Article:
At What Point Should a Solicitor be Instructed
A debt action can be brought within 6 years of the debt becoming due. If it is not brought within this period then limitation has expired, and any action will be barred. There are different stages when your debt action can be passed to a solicitor however you must check your terms and conditions to check that the debt has become due within your payment terms.
- When the invoice/payment become due – you have sent the debtor an invoice and this is still due after the payment terms. As soon as the payment terms have expired you can send the invoice to us and we can send a Letter Before Action (LBA).
- After you have sent a chaser letter – you can send a letter to the debtor yourself chasing the overdue payment and within the letter threaten that if they don’t respond, within a certain timeframe you will pass the matter to a solicitor. If you receive no response to the letter you can pass the invoice to us and we will send an LBA. This is a good idea if you wish to maintain the relationship with the debtor.
- You can send a Letter Before Action to the debtor yourself, but this must comply with the pre-action protocol. A link can be here and will be discussed later. If you have sent an LBA and you received no response, then the matter can be passed to us to proceed with legal action e.g. a County Court claim or Insolvency proceedings.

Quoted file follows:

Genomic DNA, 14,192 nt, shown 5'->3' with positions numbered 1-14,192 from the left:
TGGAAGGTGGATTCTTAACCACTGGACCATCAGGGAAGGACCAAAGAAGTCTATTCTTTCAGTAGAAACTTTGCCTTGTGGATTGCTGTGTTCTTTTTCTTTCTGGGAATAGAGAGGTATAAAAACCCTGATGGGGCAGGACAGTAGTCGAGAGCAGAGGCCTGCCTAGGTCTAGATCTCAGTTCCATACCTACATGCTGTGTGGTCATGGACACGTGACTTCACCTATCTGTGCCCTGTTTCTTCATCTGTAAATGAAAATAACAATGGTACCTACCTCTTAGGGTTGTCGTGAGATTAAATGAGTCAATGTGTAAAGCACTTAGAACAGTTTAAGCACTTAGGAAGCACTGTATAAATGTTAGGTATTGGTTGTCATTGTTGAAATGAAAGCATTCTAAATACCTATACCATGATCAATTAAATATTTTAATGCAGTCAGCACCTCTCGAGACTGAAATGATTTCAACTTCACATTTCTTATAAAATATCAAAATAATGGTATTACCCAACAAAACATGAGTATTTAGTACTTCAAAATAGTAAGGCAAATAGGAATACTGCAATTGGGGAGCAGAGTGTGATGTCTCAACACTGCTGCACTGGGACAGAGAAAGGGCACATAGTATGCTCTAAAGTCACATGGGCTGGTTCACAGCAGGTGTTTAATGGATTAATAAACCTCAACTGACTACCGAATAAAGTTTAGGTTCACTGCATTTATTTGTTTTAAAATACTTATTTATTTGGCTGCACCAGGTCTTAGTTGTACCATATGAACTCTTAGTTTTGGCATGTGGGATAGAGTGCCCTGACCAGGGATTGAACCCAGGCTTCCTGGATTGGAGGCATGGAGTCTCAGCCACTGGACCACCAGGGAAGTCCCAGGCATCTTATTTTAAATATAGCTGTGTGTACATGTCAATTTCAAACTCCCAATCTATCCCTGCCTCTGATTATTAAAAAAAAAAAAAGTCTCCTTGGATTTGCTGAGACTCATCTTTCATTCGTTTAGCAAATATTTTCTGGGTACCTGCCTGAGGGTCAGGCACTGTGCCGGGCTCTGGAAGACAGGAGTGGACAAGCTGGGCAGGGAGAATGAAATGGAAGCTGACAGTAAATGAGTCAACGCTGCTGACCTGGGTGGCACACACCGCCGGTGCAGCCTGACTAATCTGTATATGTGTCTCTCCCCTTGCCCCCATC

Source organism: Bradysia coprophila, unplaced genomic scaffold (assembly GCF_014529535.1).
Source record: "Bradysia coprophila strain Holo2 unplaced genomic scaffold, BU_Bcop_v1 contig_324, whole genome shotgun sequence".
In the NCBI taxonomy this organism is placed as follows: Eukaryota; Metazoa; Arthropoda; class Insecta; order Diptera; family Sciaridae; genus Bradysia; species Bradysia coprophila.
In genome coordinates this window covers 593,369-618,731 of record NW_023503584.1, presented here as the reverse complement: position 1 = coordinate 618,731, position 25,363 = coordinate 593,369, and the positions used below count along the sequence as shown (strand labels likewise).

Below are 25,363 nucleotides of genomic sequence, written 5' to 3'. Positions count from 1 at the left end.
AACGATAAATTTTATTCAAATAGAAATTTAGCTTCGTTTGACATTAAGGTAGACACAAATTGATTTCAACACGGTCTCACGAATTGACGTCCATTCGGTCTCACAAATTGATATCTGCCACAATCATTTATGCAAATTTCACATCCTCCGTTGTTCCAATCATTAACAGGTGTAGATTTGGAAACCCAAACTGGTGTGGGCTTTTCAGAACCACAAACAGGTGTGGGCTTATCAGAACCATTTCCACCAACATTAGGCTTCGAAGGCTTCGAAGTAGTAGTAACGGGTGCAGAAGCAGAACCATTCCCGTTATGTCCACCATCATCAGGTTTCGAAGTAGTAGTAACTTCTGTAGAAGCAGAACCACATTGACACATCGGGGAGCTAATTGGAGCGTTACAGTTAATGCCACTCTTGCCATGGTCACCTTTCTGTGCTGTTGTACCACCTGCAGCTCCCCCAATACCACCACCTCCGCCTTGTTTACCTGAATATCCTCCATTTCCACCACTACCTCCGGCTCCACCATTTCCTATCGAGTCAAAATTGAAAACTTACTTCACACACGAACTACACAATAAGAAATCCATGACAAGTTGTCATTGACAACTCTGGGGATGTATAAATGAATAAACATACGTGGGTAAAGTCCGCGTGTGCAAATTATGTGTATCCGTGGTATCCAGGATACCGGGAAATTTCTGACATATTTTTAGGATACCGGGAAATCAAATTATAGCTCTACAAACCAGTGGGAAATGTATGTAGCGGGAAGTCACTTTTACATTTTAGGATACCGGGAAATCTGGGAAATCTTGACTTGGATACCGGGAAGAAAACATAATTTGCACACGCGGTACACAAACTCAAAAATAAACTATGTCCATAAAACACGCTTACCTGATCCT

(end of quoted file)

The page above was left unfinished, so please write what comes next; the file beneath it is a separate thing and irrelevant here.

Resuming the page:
- If proceedings have already been issued or Judgment has already been entered against the debtor these can be passed to us to continue with action, including commencing enforcement action, if Judgment has already been entered.
Things to think about before sending the matter to a solicitor:
- Who is the debt against? Do you have all the relevant information for the debtor?
- Is there a dispute or a reason for non-payment?
- Do you have all the relevant documents?
- What are the prospects of recovery and is it commercially viable to pursue this?
- Are you within limitation?
Documents to send over to your solicitor:
- Invoice and/or statement of account;
- Contract/agreement with the debtor;
- Account opening form;
- Any correspondence you have had with the debtor regarding the outstanding amount; and
- Any disputes the debtor has raised in relation to the outstanding amount.